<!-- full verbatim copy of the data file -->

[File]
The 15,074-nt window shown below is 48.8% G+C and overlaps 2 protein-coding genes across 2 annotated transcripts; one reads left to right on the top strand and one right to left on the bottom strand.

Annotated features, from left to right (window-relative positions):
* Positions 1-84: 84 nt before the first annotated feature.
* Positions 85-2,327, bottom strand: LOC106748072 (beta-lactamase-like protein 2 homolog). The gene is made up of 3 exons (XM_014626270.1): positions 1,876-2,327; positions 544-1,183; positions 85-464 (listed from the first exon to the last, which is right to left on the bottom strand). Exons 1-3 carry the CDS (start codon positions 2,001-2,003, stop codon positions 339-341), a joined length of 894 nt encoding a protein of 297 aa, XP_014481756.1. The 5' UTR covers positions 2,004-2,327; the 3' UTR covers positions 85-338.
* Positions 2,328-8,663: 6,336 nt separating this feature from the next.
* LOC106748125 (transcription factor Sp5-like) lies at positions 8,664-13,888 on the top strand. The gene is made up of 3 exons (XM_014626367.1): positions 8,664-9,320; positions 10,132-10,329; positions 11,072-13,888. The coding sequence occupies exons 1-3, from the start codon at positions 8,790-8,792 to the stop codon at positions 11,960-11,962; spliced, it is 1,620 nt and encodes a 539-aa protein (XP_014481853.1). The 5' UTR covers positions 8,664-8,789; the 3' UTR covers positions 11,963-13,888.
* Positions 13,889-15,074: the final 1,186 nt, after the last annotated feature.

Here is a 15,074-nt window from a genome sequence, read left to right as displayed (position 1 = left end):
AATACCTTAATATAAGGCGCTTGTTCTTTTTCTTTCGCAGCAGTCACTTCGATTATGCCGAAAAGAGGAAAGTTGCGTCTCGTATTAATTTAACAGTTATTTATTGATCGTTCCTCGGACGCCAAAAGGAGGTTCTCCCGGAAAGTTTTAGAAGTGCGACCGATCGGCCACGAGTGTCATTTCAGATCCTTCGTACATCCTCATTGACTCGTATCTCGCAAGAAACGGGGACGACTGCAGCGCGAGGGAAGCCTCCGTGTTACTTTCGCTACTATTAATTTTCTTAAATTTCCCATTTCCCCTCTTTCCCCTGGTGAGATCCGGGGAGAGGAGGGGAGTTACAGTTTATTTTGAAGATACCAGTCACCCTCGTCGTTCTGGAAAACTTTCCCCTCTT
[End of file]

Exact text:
The 15,074-nt window shown below is 48.8% G+C and overlaps 2 protein-coding genes across 2 annotated transcripts; one reads left to right on the top strand and one right to left on the bottom strand.

Annotated features, from left to right (window-relative positions):
* Positions 1-84: 84 nt before the first annotated feature.
* Positions 85-2,327, bottom strand: LOC106748072 (beta-lactamase-like protein 2 homolog). The gene is made up of 3 exons (XM_014626270.1): positions 1,876-2,327; positions 544-1,183; positions 85-464 (listed from the first exon to the last, which is right to left on the bottom strand). Exons 1-3 carry the CDS (start codon positions 2,001-2,003, stop codon positions 339-341), a joined length of 894 nt encoding a protein of 297 aa, XP_014481756.1. The 5' UTR covers positions 2,004-2,327; the 3' UTR covers positions 85-338.
* Positions 2,328-8,663: 6,336 nt separating this feature from the next.
* LOC106748125 (transcription factor Sp5-like) lies at positions 8,664-13,888 on the top strand. The gene is made up of 3 exons (XM_014626367.1): positions 8,664-9,320; positions 10,132-10,329; positions 11,072-13,888. The coding sequence occupies exons 1-3, from the start codon at positions 8,790-8,792 to the stop codon at positions 11,960-11,962; spliced, it is 1,620 nt and encodes a 539-aa protein (XP_014481853.1). The 5' UTR covers positions 8,664-8,789; the 3' UTR covers positions 11,963-13,888.
* Positions 13,889-15,074: the final 1,186 nt, after the last annotated feature.

Here is a 15,074-nt window from a genome sequence, read left to right as displayed (position 1 = left end):
AATACCTTAATATAAGGCGCTTGTTCTTTTTCTTTCGCAGCAGTCACTTCGATTATGCCGAAAAGAGGAAAGTTGCGTCTCGTATTAATTTAACAGTTATTTATTGATCGTTCCTCGGACGCCAAAAGGAGGTTCTCCCGGAAAGTTTTAGAAGTGCGACCGATCGGCCACGAGTGTCATTTCAGATCCTTCGTACATCCTCATTGACTCGTATCTCGCAAGAAACGGGGACGACTGCAGCGCGAGGGAAGCCTCCGTGTTACTTTCGCTACTATTAATTTTCTTAAATTTCCCATTTCCCCTCTTTCCCCTGGTGAGATCCGGGGAGAGGAGGGGAGTTACAGTTTATTTTGAAGATACCAGTCACCCTCGTCGTTCTGGAAAACTTTCCCCTCTT